The 1970s “celebrity terrorist” Ilich Ramirez Sanchez – better known as “Carlos the Jackal” – complained on Monday that the Venezuelan government was trying to sabotage his appeal against life imprisonment in France.
Sanchez, 63, had counted on the late Venezuelan president, Hugo Chavez, to finance his six weeks long appeal hearing which has begun in Paris. He told the court that he had no money and he had been forced to order his large defence team to stay at home.
Sanchez, the symbol of a “cool but cruel” middle class international terrorism in the 1970s and 1980s, has been in jail in France since he was kidnapped by French agents in Sudan in 1994. He was convicted in 1997 of killing two French policemen and an informer. He was given a second life sentence in 2011 for organising four terrorist attacks in France in the early 1980s in which 11 people died.
On the first day of his appeal hearing on Monday, he asked the court to appoint “duty lawyers” at the expense of the French taxpayer. “They won’t know the arguments but I know them well,” he said. “It won’t help my defence but we will muddle along.”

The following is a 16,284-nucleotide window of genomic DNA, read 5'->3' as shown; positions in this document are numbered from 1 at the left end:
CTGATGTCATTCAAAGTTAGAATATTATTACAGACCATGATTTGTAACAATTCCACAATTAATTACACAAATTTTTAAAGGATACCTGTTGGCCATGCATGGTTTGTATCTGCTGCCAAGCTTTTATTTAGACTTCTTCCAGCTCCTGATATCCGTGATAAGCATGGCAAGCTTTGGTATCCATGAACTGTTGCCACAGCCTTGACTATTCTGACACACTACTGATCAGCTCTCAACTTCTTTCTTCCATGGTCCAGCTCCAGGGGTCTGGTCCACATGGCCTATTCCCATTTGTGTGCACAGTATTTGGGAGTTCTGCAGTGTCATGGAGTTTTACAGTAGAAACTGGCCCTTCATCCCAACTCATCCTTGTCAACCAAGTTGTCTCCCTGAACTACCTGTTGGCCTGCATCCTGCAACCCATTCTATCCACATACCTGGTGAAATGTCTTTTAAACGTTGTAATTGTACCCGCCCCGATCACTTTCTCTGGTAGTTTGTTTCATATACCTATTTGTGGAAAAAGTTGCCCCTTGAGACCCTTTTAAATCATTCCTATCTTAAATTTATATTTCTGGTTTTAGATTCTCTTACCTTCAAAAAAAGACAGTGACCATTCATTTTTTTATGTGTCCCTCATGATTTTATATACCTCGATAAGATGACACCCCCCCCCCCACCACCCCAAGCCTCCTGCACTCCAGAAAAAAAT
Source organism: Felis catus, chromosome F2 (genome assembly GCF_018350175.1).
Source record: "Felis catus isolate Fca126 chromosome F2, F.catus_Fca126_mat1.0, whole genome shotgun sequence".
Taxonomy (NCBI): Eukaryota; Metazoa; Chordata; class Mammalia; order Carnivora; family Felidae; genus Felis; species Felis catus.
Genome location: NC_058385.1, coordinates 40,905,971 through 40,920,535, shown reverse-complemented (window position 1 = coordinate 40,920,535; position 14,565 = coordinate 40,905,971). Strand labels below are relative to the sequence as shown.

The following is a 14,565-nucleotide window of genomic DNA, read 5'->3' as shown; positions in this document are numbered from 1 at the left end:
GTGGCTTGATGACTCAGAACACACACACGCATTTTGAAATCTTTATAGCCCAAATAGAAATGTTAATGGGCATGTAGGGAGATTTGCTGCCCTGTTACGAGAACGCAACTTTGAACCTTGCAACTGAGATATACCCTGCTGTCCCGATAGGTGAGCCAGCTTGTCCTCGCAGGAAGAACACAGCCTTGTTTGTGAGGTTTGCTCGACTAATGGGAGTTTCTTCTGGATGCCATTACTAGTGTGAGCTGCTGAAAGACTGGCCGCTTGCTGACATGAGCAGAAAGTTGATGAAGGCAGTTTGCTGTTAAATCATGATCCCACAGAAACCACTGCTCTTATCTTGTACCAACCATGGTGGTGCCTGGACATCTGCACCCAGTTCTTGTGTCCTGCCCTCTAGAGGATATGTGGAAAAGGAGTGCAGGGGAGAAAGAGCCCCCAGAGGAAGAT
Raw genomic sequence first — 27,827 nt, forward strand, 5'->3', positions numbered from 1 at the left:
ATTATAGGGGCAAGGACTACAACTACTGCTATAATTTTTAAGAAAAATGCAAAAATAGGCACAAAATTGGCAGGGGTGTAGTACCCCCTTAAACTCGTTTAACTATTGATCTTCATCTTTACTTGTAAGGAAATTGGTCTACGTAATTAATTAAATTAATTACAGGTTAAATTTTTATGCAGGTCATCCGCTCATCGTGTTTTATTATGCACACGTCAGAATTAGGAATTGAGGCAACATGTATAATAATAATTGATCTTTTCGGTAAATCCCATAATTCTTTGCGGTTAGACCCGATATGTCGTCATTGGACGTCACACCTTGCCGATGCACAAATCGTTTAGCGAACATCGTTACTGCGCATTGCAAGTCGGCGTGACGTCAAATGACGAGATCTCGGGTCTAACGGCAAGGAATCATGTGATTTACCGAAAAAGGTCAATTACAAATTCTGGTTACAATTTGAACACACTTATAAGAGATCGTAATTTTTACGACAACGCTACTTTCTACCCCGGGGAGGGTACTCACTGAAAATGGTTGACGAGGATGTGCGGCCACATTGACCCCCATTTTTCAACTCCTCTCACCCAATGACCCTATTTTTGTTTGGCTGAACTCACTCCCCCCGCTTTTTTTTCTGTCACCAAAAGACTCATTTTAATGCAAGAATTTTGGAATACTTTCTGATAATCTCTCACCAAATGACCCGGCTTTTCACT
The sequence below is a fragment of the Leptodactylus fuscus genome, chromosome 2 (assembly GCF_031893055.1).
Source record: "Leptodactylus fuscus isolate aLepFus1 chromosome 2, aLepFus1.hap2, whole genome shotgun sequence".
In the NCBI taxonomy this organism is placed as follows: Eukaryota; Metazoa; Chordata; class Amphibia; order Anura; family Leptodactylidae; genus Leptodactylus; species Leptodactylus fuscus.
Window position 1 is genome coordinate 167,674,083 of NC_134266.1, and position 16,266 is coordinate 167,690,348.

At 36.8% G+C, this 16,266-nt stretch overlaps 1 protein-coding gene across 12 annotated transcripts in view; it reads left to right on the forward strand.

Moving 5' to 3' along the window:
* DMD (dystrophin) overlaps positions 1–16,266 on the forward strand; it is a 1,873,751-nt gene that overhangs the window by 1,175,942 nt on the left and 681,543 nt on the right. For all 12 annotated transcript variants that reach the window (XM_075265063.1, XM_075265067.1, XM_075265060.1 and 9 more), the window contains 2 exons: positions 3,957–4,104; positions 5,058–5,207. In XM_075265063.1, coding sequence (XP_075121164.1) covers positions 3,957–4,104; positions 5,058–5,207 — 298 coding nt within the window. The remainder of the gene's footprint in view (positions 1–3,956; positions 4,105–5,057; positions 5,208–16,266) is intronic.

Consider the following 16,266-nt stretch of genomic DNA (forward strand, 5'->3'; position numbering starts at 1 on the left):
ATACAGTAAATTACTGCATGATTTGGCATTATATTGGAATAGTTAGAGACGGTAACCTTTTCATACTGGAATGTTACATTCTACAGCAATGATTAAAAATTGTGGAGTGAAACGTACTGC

After a brief adjournment, the court accepted his request. Sanchez nodded and said: “A blonde and a brunette, please”.
In 2001 he “married” one of his French lawyers Isabelle Coutant-Peyre, , in an Islamic ceremony which has no status under French law. Ms Coutant-Peyre complained on Monday that the new government in Venezuela was taking an obstructive approach since President Chavez – a publicly declared Jackal admirer – had died in March.
From the early 1970s, Sanchez, the son of wealthy, left-wing Venezuelan family, became the symbol of rootless, middle class terrorism, allied to the Palestinian cause and allegedly sponsored by the Soviet Union. On 21 December, 1975, he led an attack on a meeting in Vienna of the oil producing cartel Opec in which 70 senior politicians and officials were taken hostage.